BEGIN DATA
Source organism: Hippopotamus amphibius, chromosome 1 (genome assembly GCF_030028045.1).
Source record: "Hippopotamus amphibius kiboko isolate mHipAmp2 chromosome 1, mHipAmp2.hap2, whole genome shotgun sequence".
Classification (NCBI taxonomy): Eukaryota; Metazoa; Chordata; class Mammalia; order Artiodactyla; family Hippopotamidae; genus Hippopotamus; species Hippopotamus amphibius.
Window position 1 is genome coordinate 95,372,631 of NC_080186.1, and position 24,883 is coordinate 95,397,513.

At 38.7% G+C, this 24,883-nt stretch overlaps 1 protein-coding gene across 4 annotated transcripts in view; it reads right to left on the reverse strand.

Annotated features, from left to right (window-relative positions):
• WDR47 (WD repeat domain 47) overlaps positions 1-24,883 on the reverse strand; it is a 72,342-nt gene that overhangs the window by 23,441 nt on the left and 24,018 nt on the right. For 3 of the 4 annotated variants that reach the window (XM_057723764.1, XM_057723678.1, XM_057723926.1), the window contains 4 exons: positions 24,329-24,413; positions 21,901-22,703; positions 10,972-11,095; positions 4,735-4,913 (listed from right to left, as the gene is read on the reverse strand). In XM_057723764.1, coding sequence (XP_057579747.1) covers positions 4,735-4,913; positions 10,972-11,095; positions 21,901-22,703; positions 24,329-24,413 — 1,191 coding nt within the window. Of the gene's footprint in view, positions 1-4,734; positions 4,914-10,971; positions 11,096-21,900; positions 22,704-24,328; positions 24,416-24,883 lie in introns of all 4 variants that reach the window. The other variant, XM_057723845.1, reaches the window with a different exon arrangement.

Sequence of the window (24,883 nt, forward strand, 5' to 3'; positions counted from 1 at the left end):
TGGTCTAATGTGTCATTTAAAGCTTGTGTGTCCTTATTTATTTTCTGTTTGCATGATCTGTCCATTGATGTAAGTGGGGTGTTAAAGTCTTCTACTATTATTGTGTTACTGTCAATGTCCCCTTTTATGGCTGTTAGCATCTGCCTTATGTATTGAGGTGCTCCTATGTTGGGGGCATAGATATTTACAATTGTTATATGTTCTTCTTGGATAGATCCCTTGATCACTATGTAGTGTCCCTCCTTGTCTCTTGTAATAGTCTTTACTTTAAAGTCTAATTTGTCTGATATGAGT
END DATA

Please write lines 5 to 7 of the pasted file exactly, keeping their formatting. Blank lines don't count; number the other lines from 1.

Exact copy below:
At 38.7% G+C, this 24,883-nt stretch overlaps 1 protein-coding gene across 4 annotated transcripts in view; it reads right to left on the reverse strand.

Annotated features, from left to right (window-relative positions):
• WDR47 (WD repeat domain 47) overlaps positions 1-24,883 on the reverse strand; it is a 72,342-nt gene that overhangs the window by 23,441 nt on the left and 24,018 nt on the right. For 3 of the 4 annotated variants that reach the window (XM_057723764.1, XM_057723678.1, XM_057723926.1), the window contains 4 exons: positions 24,329-24,413; positions 21,901-22,703; positions 10,972-11,095; positions 4,735-4,913 (listed from right to left, as the gene is read on the reverse strand). In XM_057723764.1, coding sequence (XP_057579747.1) covers positions 4,735-4,913; positions 10,972-11,095; positions 21,901-22,703; positions 24,329-24,413 — 1,191 coding nt within the window. Of the gene's footprint in view, positions 1-4,734; positions 4,914-10,971; positions 11,096-21,900; positions 22,704-24,328; positions 24,416-24,883 lie in introns of all 4 variants that reach the window. The other variant, XM_057723845.1, reaches the window with a different exon arrangement.